Cooking Communities: Using multicultural after-school cooking clubs to enhance community cohesion

L. A. Gatenby, J. Donnelly, R. Connell

    Research output: Contribution to journalArticlepeer-review

    17 Citations (Scopus)


    There is concern over the lack of cooking skills among young people in the UK. Studies suggest that teaching young people cooking skills can help to improve dietary quality. In light of this evidence, in 2009 Cooking Communities piloted a series of multicultural after-school cooking clubs at secondary schools in Leeds, UK. These clubs aimed to develop young people's food preparation and cooking skills as well as to enhance their understanding of different cultures. Ten 1.5h cooking clubs were delivered over a 10-week period. Each session concentrated on a recipe linked to a different cultural event, such as bread for harvest festival and honey cake to celebrate Jewish Rosh Hashanah. Pupils completed questionnaires both before and after attending the cooking clubs to assess their cooking abilities and multicultural understanding. These clubs lead to significant improvements in skills such as meal preparation and pupils' ability to cook healthy foods/meals. Pupils' cultural awareness increased significantly after participation in the cooking clubs. Multicultural after-school cooking clubs are an ideal way for young people to enhance not only their cooking skills but also citizenship skills and an understanding of different cultures. This model of multicultural after-school cooking clubs could be adopted by other schools and youth settings in the future to help to promote cooking skills, healthy eating, and respect across different cultural groups.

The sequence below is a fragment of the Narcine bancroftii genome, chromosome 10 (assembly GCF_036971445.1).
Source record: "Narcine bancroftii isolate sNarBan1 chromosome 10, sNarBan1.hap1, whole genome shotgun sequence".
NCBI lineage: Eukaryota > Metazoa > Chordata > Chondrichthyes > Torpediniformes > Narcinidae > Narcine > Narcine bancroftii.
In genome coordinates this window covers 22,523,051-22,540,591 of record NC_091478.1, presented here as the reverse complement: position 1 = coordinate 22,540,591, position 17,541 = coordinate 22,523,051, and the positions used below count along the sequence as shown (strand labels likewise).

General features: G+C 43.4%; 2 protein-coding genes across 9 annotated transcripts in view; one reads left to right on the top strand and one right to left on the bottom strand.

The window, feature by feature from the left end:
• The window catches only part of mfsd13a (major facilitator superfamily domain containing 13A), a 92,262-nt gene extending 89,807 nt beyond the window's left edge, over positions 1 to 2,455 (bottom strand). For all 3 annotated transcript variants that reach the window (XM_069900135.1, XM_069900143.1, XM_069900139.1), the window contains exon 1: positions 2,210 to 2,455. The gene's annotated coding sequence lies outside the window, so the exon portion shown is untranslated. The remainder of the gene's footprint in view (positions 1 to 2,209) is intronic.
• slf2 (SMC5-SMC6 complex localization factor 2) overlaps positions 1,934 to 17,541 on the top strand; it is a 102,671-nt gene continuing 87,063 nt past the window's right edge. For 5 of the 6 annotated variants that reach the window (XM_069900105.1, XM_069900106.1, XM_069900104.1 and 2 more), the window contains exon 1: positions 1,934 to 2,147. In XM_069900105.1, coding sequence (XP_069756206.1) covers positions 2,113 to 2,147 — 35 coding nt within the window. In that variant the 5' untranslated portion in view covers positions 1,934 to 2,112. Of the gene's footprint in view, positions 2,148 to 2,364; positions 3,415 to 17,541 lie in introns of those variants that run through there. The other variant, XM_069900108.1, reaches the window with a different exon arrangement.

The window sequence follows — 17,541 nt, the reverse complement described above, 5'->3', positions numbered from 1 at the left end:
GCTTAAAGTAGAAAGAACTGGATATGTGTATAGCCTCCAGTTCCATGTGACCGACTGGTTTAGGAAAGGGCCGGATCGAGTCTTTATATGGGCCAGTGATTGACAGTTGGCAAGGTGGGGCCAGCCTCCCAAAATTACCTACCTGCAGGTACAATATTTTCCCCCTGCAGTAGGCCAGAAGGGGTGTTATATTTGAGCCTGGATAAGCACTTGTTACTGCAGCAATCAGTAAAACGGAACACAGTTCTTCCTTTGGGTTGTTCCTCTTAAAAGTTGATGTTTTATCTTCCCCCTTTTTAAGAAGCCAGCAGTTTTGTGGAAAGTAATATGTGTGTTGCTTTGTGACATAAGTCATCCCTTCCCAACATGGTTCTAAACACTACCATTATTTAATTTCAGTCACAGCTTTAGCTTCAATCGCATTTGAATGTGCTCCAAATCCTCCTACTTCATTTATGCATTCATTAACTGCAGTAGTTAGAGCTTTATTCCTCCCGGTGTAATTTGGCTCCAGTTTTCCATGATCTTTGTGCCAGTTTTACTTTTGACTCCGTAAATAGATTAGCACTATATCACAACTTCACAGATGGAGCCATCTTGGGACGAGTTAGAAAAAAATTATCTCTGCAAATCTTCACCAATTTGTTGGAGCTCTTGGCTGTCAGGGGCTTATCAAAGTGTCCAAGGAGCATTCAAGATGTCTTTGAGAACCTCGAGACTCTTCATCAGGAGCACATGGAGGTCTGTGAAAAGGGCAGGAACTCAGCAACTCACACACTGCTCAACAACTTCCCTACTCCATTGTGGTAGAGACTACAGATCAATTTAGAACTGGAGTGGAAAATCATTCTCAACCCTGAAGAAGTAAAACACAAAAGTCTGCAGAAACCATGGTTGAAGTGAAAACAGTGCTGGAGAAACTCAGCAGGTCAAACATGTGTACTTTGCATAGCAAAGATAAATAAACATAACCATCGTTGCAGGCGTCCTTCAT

Original languageEnglish
    Pages (from-to)108-112
    Number of pages5
    JournalNutrition Bulletin
    Issue number1
    Early online date16 Feb 2011
    Publication statusPublished - Mar 2011


    • After-school cooking clubs
    • Cooking skills
    • Multicultural
    • School children
    • School food


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